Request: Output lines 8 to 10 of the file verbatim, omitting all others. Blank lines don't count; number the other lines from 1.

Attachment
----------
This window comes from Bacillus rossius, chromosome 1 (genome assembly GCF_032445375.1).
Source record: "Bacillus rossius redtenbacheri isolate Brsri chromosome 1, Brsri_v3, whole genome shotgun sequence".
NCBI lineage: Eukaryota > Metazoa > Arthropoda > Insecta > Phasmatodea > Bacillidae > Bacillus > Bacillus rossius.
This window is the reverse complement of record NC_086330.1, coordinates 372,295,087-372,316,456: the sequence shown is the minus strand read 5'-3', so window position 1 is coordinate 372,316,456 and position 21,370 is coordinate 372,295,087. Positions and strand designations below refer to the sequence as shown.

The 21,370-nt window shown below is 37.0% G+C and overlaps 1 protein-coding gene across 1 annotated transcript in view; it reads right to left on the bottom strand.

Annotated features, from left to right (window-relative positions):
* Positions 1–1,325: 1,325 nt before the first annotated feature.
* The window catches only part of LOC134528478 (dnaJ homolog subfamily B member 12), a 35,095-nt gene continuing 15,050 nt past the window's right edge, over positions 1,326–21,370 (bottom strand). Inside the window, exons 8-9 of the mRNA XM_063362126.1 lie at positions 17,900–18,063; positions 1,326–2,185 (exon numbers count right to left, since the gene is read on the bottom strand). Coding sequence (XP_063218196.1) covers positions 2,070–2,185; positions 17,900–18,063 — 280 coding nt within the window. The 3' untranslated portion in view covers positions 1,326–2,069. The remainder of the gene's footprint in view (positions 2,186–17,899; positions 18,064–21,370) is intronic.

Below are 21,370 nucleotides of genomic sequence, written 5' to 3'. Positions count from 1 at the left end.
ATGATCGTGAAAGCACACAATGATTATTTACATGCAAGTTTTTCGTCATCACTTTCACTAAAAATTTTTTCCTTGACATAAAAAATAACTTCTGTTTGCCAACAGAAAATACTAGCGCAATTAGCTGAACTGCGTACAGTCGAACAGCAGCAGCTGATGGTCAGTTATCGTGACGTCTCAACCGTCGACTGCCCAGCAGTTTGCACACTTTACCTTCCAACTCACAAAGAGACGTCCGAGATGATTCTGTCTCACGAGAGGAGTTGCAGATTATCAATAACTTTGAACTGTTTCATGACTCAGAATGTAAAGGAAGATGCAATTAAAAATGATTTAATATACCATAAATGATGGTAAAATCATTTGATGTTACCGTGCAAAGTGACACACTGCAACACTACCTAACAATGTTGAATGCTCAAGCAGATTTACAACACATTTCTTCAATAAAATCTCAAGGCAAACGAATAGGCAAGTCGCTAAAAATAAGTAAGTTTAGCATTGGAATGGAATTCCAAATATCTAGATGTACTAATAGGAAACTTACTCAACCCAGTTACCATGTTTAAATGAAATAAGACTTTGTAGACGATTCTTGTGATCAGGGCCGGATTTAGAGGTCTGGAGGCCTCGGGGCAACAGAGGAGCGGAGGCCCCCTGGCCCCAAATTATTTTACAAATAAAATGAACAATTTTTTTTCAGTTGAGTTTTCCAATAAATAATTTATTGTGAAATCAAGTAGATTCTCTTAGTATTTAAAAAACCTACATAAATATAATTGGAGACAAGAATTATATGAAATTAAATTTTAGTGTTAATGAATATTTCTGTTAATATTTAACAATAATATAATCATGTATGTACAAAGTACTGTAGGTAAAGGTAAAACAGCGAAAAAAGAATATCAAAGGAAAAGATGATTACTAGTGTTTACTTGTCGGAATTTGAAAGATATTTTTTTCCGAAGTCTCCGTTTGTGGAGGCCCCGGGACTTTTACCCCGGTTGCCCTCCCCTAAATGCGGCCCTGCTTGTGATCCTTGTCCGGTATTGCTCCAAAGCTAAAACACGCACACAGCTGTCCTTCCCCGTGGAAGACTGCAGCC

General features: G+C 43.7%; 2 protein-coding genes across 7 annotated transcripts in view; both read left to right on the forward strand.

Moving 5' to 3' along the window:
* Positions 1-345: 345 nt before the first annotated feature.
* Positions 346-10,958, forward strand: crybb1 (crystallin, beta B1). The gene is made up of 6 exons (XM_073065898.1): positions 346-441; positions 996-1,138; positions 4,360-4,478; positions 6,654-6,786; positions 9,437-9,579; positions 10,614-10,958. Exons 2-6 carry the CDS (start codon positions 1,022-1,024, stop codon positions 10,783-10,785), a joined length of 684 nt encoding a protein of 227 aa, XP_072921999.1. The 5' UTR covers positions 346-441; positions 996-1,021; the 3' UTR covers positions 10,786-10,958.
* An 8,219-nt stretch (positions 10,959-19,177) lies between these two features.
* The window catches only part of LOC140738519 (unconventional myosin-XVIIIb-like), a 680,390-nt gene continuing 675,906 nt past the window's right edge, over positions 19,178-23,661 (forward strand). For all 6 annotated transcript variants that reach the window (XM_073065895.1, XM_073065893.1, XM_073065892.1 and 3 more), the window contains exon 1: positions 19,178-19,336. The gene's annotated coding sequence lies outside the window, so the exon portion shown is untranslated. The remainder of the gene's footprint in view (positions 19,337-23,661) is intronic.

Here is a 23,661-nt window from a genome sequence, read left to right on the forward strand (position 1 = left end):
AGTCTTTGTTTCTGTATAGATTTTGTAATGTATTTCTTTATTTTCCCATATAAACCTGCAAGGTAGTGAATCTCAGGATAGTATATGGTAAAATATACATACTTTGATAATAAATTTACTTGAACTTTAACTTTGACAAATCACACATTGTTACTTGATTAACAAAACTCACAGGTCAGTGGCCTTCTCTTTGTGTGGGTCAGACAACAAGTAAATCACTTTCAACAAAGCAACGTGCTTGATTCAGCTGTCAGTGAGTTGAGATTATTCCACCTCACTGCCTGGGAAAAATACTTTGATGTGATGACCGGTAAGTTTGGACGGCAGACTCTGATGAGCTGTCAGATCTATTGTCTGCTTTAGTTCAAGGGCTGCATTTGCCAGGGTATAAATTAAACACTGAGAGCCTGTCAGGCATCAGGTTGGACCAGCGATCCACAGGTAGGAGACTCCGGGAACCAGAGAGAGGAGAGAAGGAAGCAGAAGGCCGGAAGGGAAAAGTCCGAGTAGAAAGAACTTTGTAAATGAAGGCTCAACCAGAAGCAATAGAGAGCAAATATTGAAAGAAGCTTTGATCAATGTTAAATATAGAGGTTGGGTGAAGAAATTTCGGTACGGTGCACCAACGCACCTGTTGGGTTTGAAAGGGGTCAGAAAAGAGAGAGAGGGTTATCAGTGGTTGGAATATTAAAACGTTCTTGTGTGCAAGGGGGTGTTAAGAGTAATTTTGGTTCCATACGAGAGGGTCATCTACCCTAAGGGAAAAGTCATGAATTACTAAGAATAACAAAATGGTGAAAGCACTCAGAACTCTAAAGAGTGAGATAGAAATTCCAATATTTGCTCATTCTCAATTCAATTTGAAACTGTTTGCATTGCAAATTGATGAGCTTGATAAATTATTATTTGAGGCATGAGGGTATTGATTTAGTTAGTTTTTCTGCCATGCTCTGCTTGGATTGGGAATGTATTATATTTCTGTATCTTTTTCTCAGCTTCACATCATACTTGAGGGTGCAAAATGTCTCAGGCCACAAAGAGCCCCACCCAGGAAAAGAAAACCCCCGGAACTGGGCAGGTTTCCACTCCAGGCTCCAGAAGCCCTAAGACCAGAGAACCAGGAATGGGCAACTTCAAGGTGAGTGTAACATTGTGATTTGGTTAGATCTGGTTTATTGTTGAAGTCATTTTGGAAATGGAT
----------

* The window catches only part of LOC134528478 (dnaJ homolog subfamily B member 12), a 35,095-nt gene continuing 15,050 nt past the window's right edge, over positions 1,326–21,370 (bottom strand). Inside the window, exons 8-9 of the mRNA XM_063362126.1 lie at positions 17,900–18,063; positions 1,326–2,185 (exon numbers count right to left, since the gene is read on the bottom strand). Coding sequence (XP_063218196.1) covers positions 2,070–2,185; positions 17,900–18,063 — 280 coding nt within the window. The 3' untranslated portion in view covers positions 1,326–2,069. The remainder of the gene's footprint in view (positions 2,186–17,899; positions 18,064–21,370) is intronic.

Below are 21,370 nucleotides of genomic sequence, written 5' to 3'. Positions count from 1 at the left end.
ATGATCGTGAAAGCACACAATGATTATTTACATGCAAGTTTTTCGTCATCACTTTCACTAAAAATTTTTTCCTTGACATAAAAAATAACTTCTGTTTGCCAACAGAAAATACTAGCGCAATTAGCTGAACTGCGTACAGTCGAACAGCAGCAGCTGATGGTCAGTTATCGTGACGTCTCAACCGTCGACTGCCCAGCAGTTTGCACACTTTACCTTCCAACTCACAAAGAGACGTCCGAGATGATTCTGTCTCACGAGAGGAGTTGCAGATTATCAATAACTTTGAACTGTTTCATGACTCAGAATGTAAAGGAAGATGCAATTAAAAATGATTTAATATACCATAAATGATGGTAAAATCATTTGATGTTACCGTGCAAAGTGACACACTGCAACACTACCTAACAATGTTGAATGCTCAAGCAGATTTACAACACATTTCTTCAATAAAATCTCAAGGCAAACGAATAGGCAAGTCGCTAAAAATAAGTAAGTTTAGCATTGGAATGGAATTCCAAATATCTAGATGTACTAATAGGAAACTTACTCAACCCAGTTACCATGTTTAAATGAAATAAGACTTTGTAGACGATTCTTGTGATCAGGGCCGGATTTAGAGGTCTGGAGGCCTCGGGGCAACAGAGGAGCGGAGGCCCCCTGGCCCCAAATTATTTTACAAATAAAATGAACAATTTTTTTTCAGTTGAGTTTTCCAATAAATAATTTATTGTGAAATCAAGTAGATTCTCTTAGTATTTAAAAAACCTACATAAATATAATTGGAGACAAGAATTATATGAAATTAAATTTTAGTGTTAATGAATATTTCTGTTAATATTTAACAATAATATAATCATGTATGTACAAAGTACTGTAGGTAAAGGTAAAACAGCGAAAAAAGAATATCAAAGGAAAAGATGATTACTAGTGTTTACTTGTCGGAATTTGAAAGATATTTTTTTCCGAAGTCTCCGTTTGTGGAGGCCCCGGGACTTTTACCCCGGTTGCCCTCCCCTAAATGCGGCCCTGCTTGTGATCCTTGTCCGGTATTGCTCCAAAGCTAAAACACGCACACAGCTGTCCTTCCCCGTGGAAGACTGCAGCC